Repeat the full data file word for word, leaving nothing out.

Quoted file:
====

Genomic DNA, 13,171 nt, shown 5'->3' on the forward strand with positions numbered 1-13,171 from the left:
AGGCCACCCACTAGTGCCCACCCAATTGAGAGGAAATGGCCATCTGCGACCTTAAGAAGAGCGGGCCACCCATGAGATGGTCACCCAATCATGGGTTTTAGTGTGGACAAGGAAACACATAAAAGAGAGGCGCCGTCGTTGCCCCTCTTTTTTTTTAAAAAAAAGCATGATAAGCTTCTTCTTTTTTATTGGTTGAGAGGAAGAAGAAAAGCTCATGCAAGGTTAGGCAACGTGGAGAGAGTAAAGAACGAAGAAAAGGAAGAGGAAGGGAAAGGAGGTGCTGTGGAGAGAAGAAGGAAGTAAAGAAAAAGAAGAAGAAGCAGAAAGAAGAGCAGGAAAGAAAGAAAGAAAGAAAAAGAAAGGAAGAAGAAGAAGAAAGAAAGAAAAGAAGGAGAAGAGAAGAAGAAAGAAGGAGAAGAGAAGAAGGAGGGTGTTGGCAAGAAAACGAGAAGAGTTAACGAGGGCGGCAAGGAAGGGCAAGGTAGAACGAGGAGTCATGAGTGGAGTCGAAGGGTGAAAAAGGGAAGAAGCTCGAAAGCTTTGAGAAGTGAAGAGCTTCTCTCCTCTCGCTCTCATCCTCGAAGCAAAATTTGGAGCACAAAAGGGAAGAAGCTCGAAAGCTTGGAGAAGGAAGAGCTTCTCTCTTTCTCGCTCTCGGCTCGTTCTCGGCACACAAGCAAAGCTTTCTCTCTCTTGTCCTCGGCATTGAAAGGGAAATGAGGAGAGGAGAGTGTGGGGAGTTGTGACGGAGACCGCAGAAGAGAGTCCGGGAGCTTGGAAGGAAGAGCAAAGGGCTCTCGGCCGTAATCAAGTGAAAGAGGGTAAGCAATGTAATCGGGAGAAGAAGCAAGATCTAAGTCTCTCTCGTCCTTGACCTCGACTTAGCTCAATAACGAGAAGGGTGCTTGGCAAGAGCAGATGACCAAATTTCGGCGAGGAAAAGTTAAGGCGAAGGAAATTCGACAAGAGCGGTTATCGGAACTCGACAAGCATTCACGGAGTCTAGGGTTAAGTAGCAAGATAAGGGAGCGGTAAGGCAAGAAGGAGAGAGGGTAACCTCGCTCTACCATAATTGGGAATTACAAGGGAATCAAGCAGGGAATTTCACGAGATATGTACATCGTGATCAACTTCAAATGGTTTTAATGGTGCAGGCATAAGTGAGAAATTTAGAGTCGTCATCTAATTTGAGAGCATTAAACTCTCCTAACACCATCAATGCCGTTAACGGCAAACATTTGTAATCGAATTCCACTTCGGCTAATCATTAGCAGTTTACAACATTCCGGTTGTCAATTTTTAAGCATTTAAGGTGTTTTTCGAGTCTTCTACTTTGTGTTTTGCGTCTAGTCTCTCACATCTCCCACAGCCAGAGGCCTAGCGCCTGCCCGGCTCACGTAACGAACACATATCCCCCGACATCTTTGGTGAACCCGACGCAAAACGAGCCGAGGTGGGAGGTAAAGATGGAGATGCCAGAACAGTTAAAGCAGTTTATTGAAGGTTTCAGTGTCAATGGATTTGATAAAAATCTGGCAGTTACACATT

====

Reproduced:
Genomic DNA, 13,171 nt, shown 5'->3' on the forward strand with positions numbered 1-13,171 from the left:
AGGCCACCCACTAGTGCCCACCCAATTGAGAGGAAATGGCCATCTGCGACCTTAAGAAGAGCGGGCCACCCATGAGATGGTCACCCAATCATGGGTTTTAGTGTGGACAAGGAAACACATAAAAGAGAGGCGCCGTCGTTGCCCCTCTTTTTTTTTAAAAAAAAGCATGATAAGCTTCTTCTTTTTTATTGGTTGAGAGGAAGAAGAAAAGCTCATGCAAGGTTAGGCAACGTGGAGAGAGTAAAGAACGAAGAAAAGGAAGAGGAAGGGAAAGGAGGTGCTGTGGAGAGAAGAAGGAAGTAAAGAAAAAGAAGAAGAAGCAGAAAGAAGAGCAGGAAAGAAAGAAAGAAAGAAAAAGAAAGGAAGAAGAAGAAGAAAGAAAGAAAAGAAGGAGAAGAGAAGAAGAAAGAAGGAGAAGAGAAGAAGGAGGGTGTTGGCAAGAAAACGAGAAGAGTTAACGAGGGCGGCAAGGAAGGGCAAGGTAGAACGAGGAGTCATGAGTGGAGTCGAAGGGTGAAAAAGGGAAGAAGCTCGAAAGCTTTGAGAAGTGAAGAGCTTCTCTCCTCTCGCTCTCATCCTCGAAGCAAAATTTGGAGCACAAAAGGGAAGAAGCTCGAAAGCTTGGAGAAGGAAGAGCTTCTCTCTTTCTCGCTCTCGGCTCGTTCTCGGCACACAAGCAAAGCTTTCTCTCTCTTGTCCTCGGCATTGAAAGGGAAATGAGGAGAGGAGAGTGTGGGGAGTTGTGACGGAGACCGCAGAAGAGAGTCCGGGAGCTTGGAAGGAAGAGCAAAGGGCTCTCGGCCGTAATCAAGTGAAAGAGGGTAAGCAATGTAATCGGGAGAAGAAGCAAGATCTAAGTCTCTCTCGTCCTTGACCTCGACTTAGCTCAATAACGAGAAGGGTGCTTGGCAAGAGCAGATGACCAAATTTCGGCGAGGAAAAGTTAAGGCGAAGGAAATTCGACAAGAGCGGTTATCGGAACTCGACAAGCATTCACGGAGTCTAGGGTTAAGTAGCAAGATAAGGGAGCGGTAAGGCAAGAAGGAGAGAGGGTAACCTCGCTCTACCATAATTGGGAATTACAAGGGAATCAAGCAGGGAATTTCACGAGATATGTACATCGTGATCAACTTCAAATGGTTTTAATGGTGCAGGCATAAGTGAGAAATTTAGAGTCGTCATCTAATTTGAGAGCATTAAACTCTCCTAACACCATCAATGCCGTTAACGGCAAACATTTGTAATCGAATTCCACTTCGGCTAATCATTAGCAGTTTACAACATTCCGGTTGTCAATTTTTAAGCATTTAAGGTGTTTTTCGAGTCTTCTACTTTGTGTTTTGCGTCTAGTCTCTCACATCTCCCACAGCCAGAGGCCTAGCGCCTGCCCGGCTCACGTAACGAACACATATCCCCCGACATCTTTGGTGAACCCGACGCAAAACGAGCCGAGGTGGGAGGTAAAGATGGAGATGCCAGAACAGTTAAAGCAGTTTATTGAAGGTTTCAGTGTCAATGGATTTGATAAAAATCTGGCAGTTACACATT